Demolitions alone will not help Bengaluru’s flooding problems

The topography of the country’s IT capital Bengaluru, which has drawn attention because of the Congress government’s merciless drive against encroachments in storm water drains (SWDs), will not remain the same.

Bengaluru is set to suffer from a bigger shock with civic agencies identifying 1,101 more unauthorised properties, including palatial buildings, across the city, and they will be razed to the ground over the next one week.  The demolition drive is like a “necessary evil”, as it was long overdue with advantages and disadvantages to the city.   The government has won appreciation for launching the demolition drive, but the issue of flooding will not be solved by demolition alone. But demolition alone is not the answer to end the flooding menace in Bengaluru.

What triggered the sudden demolition was the heavy downpour during the last week of July leading to flooding of low-lying areas.  The encroachments, including buildings, that had come up in land earmarked for storm water drains, prevented the outflow of water resulting in flooding of roads and residential localities. In an effort to prevent a Chennai flood like situation as Bengaluru is set to experience rains for the next two months, the government swung into action, identified the encroachments, and is clearing them on a war footing.  There are four main valleys which discharge water from the city — Challaghatta, Koramangala, Vrishabhavathi and Hebbal — whenever it rains.

Originally streams, the unregulated growth of Bengaluru has converted these valleys into SWDs. It is in these valleys that the unauthorised encroachments have come up, leading to obstruction of water flow.  Though the government was quick to blame 20 officials at various government agencies for not preventing these encroachments, the problem lies with the complexities of managing the city.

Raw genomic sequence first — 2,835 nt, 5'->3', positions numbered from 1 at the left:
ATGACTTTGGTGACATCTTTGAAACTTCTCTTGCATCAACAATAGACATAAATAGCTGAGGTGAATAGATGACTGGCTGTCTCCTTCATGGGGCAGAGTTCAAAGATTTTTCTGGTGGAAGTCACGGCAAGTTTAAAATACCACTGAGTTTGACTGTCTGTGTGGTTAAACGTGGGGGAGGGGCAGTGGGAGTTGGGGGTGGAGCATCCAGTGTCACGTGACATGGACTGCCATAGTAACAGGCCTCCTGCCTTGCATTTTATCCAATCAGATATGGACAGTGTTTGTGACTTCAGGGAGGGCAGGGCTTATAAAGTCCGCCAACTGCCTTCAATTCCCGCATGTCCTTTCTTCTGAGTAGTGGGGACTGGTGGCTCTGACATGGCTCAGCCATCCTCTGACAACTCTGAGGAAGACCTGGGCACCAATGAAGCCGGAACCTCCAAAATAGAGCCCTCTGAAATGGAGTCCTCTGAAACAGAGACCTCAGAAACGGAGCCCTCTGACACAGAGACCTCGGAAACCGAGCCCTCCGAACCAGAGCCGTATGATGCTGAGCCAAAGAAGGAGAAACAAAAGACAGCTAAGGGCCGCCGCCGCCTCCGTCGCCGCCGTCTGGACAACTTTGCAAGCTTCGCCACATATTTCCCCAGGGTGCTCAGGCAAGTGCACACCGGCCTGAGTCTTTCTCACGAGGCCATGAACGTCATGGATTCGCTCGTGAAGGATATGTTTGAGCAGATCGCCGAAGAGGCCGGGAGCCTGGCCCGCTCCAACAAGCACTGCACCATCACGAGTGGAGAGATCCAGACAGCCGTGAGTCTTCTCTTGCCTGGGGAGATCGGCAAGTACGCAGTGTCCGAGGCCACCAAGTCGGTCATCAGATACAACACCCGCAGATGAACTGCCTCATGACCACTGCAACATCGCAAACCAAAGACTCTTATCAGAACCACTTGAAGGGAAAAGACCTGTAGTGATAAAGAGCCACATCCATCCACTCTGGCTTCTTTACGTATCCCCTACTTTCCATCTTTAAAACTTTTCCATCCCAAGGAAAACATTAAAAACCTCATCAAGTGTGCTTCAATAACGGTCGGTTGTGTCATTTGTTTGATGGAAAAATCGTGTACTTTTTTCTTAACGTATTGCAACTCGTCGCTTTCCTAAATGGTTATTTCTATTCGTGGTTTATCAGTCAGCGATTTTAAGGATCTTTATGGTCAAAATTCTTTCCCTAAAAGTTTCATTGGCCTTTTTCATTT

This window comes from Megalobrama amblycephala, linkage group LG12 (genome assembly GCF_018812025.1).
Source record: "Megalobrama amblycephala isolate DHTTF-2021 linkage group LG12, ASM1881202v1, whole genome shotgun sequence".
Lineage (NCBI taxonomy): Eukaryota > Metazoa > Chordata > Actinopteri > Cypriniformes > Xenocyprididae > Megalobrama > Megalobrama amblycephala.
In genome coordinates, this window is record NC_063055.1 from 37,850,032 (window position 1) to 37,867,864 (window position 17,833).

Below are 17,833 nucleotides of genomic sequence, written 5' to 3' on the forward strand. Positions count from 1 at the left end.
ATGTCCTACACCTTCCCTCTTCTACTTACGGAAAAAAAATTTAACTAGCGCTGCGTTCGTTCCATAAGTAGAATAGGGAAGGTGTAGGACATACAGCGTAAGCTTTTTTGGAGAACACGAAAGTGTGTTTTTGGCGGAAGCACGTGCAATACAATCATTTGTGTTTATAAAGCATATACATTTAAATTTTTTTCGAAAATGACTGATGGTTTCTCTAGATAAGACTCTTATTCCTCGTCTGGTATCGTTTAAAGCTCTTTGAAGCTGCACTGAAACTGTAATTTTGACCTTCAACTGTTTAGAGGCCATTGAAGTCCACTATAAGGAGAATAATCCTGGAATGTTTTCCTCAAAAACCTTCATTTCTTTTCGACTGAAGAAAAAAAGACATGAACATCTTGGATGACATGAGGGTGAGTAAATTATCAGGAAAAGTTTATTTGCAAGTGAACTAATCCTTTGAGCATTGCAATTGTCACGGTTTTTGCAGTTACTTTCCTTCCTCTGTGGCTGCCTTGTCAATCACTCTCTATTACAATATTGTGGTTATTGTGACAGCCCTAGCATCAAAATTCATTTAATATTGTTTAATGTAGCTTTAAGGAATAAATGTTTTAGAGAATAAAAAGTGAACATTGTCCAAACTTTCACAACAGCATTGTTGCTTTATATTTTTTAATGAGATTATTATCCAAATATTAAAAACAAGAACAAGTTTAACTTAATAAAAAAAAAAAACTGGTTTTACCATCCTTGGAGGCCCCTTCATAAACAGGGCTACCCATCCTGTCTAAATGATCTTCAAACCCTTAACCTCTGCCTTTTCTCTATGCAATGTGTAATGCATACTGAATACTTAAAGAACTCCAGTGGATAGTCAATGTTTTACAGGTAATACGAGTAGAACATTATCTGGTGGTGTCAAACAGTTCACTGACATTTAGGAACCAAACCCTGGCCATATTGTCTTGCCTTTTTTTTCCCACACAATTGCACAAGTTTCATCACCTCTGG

In addition to the civic agency Bruhat Bengaluru Mahanagara Palike (BBMP), the Bengaluru Development Authority (BDA), the Bengaluru Metropolitan Region Development Authority (BMRDA), Karnataka Housing Board (KHB) and Bengaluru International Airport Planning Authority (BIAPPA) are all responsible for approving residential layouts and construction of new houses in and around Bengaluru depending on their jurisdictions.

Many of the house owners, who lost their properties in the demolition drive, possess approved building plans, khatas and tax paid receipts.  But the BBMP, citing a nexus between the home owners, real estate developers and various government officials, who approved construction of houses on SWDs, has gone on the offensive. A few affected property owners approached the court seeking relief, but did not get a favourable verdict. The SWDs in Bengaluru city limits are connected to SWDs in these erstwhile municipalities where encroachments of government land are rampant. In some places, the SWDs terminate abruptly, leading into a residential township instead of a lake.

There are plenty of errors like these on the ground, and demolishing residential structures within the city alone will not solve the problem. Until the government aligns the different SWDs in the city and outlying localities to ensure complete outflow of rain water, the issue of flooding will not be solved. The government needs to take a macroscopic view of the problem and undertake long-term plans.

For now, it seems to be satisfied by demolishing encroachments in the city limits. The Congress government has won appreciation as well as criticism for launching the demolition drive. But to ensure that the problem does not recur, it has to usher in seamless cooperation between the stakeholders of the city.

Credits Daily Mail

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